“Why are you afraid? Have you still no faith?” (Mark 4:40)
Last Sunday, we learnt that the season of ordinary time is a season of growth. In today’s readings, we get to learn more about how we are to overcome challenges and obstacles to achieving spiritual growth. Let us now consider the lessons contained in today’s readings:
1. “On that day, when EVENING had come . . .”
Why do fishermen prefer to go and catch fish at night? It is a moment of calmness, peace and quiet. In the same way, Satan tempts us the most when things are calm with us; when you have just passed an exam, when you have just received an answer to your prayer, when you suddenly hit jackpot in business etc., These are evening moments in the life of Christians, moments when the desire to pray is no longer there, moments when we crave relaxation. Evening moments are times when we sleep spiritually.
2. Jesus said to his disciples, “Let us GO ACROSS TO THE OTHER SIDE…”
As much as evening is a time for relaxation and heavy temptations, evening is also the time that God prefers to lift a soul to a higher spiritual level. Consider the fact that Jesus often spent whole nights in prayer. (Cf. Luke 6:12). What do you do in the evening when the atmosphere is calm and quiet? Don’t be like the disciples of Jesus who were dozing off when he wanted them to watch and pray. (Cf. Matthew 26:40-46)
Coming back to our Gospel passage today, Jesus knew it was evening already and there would a serious storm that night but He asked his disciples to enter the boat and cross to the other side. Jesus wanted to use the experience to strengthen their faith. You wonder, why does God allow calamity in our lives? Simple answer: That through our trials, we may learn not to trust in ourselves but in the power of God.
What is this other side? Is it just another geographical location? No. The other side here represents a deeper faith and higher level of commitment with God. There are certain experiences you face that change you, certain things you go through that make you convinced that truly, God exists.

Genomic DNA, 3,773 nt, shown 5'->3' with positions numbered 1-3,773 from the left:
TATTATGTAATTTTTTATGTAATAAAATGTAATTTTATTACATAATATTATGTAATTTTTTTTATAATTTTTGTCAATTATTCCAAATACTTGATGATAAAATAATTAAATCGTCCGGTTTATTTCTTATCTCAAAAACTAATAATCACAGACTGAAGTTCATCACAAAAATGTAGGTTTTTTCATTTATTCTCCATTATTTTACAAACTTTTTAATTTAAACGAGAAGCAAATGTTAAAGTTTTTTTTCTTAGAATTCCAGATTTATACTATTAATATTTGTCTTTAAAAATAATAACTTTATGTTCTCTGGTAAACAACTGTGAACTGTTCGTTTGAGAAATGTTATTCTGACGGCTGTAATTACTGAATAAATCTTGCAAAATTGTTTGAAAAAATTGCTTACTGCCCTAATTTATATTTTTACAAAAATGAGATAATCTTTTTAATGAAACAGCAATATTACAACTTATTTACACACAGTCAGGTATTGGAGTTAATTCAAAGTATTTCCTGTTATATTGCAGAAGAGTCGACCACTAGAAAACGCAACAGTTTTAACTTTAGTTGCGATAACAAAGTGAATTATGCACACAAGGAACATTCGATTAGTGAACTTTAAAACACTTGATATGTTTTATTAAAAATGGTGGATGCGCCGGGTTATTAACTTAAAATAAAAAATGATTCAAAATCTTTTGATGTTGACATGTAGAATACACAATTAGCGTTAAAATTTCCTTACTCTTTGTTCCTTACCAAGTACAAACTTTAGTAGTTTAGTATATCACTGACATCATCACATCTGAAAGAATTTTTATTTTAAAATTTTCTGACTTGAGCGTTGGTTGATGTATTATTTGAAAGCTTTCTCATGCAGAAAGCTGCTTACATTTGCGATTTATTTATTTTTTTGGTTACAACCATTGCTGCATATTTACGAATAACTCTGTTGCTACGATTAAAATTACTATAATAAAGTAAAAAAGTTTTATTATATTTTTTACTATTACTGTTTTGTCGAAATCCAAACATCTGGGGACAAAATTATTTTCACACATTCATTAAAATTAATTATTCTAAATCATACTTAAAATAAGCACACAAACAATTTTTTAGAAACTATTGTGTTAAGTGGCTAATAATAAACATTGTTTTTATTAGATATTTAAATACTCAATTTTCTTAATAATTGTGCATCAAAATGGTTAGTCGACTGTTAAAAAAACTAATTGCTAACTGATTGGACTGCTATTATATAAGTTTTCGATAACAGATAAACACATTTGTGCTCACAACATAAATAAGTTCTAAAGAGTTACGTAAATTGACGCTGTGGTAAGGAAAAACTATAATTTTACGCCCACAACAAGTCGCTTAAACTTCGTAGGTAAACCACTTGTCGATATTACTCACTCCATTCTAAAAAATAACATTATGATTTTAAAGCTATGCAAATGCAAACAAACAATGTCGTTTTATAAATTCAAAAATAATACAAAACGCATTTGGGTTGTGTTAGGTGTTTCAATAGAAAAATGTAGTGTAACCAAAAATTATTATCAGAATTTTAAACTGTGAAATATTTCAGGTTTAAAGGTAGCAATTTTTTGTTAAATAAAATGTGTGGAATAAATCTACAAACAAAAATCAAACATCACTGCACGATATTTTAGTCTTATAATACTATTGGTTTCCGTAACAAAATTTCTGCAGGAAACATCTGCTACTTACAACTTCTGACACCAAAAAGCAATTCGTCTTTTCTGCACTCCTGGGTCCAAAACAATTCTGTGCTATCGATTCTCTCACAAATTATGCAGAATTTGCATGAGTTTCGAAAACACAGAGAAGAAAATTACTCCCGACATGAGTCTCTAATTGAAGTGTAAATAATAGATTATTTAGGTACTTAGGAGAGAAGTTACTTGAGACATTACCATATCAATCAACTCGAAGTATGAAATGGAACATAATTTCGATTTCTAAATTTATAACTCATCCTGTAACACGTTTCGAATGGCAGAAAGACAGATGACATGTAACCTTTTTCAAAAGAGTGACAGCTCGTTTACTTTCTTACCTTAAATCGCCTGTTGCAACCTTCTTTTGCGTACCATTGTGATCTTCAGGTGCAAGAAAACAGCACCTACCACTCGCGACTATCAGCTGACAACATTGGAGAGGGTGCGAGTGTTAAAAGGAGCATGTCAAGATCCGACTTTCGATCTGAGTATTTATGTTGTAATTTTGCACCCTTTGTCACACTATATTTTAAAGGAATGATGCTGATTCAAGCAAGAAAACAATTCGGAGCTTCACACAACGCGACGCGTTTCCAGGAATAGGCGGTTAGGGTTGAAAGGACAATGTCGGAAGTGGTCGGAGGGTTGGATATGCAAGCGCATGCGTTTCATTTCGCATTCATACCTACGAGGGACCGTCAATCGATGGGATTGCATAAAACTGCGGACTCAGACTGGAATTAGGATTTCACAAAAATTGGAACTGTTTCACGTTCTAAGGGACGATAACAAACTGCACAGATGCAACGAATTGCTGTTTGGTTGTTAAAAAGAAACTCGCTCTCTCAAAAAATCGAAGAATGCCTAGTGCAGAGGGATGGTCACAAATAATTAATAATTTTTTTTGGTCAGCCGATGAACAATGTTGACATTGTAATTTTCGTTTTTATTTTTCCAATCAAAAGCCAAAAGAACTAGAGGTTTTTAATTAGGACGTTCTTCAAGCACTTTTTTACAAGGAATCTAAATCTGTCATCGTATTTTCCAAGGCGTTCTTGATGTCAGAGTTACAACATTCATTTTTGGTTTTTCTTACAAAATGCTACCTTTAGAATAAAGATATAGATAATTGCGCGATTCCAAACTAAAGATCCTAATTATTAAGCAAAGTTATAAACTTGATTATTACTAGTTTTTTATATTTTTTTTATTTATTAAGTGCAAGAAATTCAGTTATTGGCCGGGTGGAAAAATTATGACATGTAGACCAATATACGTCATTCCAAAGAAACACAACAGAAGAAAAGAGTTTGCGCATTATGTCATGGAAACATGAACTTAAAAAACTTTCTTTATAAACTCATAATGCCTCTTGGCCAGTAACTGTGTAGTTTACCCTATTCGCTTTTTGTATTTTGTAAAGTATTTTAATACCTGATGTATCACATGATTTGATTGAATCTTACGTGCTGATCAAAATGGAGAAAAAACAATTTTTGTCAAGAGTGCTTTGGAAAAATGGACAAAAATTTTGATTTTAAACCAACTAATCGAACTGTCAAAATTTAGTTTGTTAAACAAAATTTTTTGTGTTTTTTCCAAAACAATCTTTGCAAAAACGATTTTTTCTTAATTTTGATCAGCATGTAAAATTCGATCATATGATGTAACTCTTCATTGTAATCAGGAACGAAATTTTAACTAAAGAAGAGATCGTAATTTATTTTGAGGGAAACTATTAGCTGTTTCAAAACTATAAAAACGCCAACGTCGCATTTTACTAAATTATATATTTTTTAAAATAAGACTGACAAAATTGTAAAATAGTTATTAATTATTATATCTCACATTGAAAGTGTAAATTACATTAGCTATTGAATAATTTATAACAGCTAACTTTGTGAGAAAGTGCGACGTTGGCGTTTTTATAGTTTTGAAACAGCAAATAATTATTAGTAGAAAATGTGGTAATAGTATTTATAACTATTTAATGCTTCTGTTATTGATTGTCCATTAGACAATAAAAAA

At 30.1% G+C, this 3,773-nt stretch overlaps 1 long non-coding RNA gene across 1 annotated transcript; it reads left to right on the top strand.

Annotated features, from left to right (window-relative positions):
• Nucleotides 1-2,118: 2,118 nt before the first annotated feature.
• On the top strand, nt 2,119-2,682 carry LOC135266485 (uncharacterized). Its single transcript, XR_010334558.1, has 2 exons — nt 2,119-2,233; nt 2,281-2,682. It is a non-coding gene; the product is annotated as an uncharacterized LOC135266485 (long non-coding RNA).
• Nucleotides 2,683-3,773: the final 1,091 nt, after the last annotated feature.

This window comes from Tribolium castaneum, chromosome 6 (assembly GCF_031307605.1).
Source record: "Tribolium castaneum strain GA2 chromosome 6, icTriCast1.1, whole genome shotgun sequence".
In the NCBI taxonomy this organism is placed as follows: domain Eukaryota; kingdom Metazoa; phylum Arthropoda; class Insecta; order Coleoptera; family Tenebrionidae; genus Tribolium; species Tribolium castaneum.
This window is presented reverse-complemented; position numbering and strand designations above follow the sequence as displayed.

The other side is what St. Paul speaks of when he says in today’s second reading: “If anyone is in Christ, he is a new creation; the old has passed away, behold the new has come.” You have to go to the other side to become a new creation. For some, this might be a near-death experience, a miracle least expected, or an event that brought them to total conversion such as that of St. Paul on his way to Damascus. He had gone there as Saul to persecute Christians but he left as Paul the evangelizer spreading the Christian faith.
3. “And a great storm of wind arose, and the waves beat into the boat…”
There is nothing more frightening to sailors and fishermen than a storm while at sea. The truth is that as the disciples faced a great storm that night, we all face storms in our lives; situations and events which threaten our entire lives and bring us to the point of complete helplessness, confusion, and panic.
Certain things just happen and we are shocked, thrown off balance, and demoralized. For instance, nothing prepared Job for the storm he faced. In one day, he lost everything he owned including his children and before you know it, he was afflicted with sickness in his own skin. Coincidentally, our first reading today is taken from the book of Job where we hear God responding to Job after all his questionings.
One thing we must know is that whether our storms are physical or spiritual, God would never allow them to come to us unless it is ultimately for our good. God always has a plan. I like the words of St. Paul to the Romans in chapter 8 verse 28 which states: “We know that all things work together for good for those who love God, who are called according to his purpose.”
4. “But Jesus was asleep on the cushion…”